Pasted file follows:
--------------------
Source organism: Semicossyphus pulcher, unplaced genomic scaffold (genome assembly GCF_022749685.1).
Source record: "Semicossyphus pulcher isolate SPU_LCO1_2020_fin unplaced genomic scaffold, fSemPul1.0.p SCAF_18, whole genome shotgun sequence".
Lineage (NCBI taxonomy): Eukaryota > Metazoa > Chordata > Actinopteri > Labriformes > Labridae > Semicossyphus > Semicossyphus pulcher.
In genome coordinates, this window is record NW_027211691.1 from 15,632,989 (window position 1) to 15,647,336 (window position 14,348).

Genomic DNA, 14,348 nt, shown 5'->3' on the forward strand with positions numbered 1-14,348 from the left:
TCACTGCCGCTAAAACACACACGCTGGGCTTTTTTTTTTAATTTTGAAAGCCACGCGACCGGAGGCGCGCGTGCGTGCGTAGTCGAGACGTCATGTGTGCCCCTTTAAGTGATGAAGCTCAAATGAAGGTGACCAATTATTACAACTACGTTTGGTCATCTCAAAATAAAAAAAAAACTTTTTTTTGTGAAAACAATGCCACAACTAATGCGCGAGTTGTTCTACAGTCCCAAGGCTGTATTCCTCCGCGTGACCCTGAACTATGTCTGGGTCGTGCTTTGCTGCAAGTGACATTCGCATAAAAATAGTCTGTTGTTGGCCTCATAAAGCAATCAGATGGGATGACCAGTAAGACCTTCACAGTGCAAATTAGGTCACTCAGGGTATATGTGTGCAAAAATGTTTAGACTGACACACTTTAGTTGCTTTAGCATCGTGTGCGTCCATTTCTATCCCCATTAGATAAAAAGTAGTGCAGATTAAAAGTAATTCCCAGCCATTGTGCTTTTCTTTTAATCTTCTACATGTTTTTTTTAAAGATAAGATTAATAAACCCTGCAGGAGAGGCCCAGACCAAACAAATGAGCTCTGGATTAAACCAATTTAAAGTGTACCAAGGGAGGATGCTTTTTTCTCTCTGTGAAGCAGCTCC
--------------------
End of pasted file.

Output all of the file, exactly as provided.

Source organism: Semicossyphus pulcher, unplaced genomic scaffold (genome assembly GCF_022749685.1).
Source record: "Semicossyphus pulcher isolate SPU_LCO1_2020_fin unplaced genomic scaffold, fSemPul1.0.p SCAF_18, whole genome shotgun sequence".
Lineage (NCBI taxonomy): Eukaryota > Metazoa > Chordata > Actinopteri > Labriformes > Labridae > Semicossyphus > Semicossyphus pulcher.
In genome coordinates, this window is record NW_027211691.1 from 15,632,989 (window position 1) to 15,647,336 (window position 14,348).

Genomic DNA, 14,348 nt, shown 5'->3' on the forward strand with positions numbered 1-14,348 from the left:
TCACTGCCGCTAAAACACACACGCTGGGCTTTTTTTTTTAATTTTGAAAGCCACGCGACCGGAGGCGCGCGTGCGTGCGTAGTCGAGACGTCATGTGTGCCCCTTTAAGTGATGAAGCTCAAATGAAGGTGACCAATTATTACAACTACGTTTGGTCATCTCAAAATAAAAAAAAAACTTTTTTTTGTGAAAACAATGCCACAACTAATGCGCGAGTTGTTCTACAGTCCCAAGGCTGTATTCCTCCGCGTGACCCTGAACTATGTCTGGGTCGTGCTTTGCTGCAAGTGACATTCGCATAAAAATAGTCTGTTGTTGGCCTCATAAAGCAATCAGATGGGATGACCAGTAAGACCTTCACAGTGCAAATTAGGTCACTCAGGGTATATGTGTGCAAAAATGTTTAGACTGACACACTTTAGTTGCTTTAGCATCGTGTGCGTCCATTTCTATCCCCATTAGATAAAAAGTAGTGCAGATTAAAAGTAATTCCCAGCCATTGTGCTTTTCTTTTAATCTTCTACATGTTTTTTTTAAAGATAAGATTAATAAACCCTGCAGGAGAGGCCCAGACCAAACAAATGAGCTCTGGATTAAACCAATTTAAAGTGTACCAAGGGAGGATGCTTTTTTCTCTCTGTGAAGCAGCTCC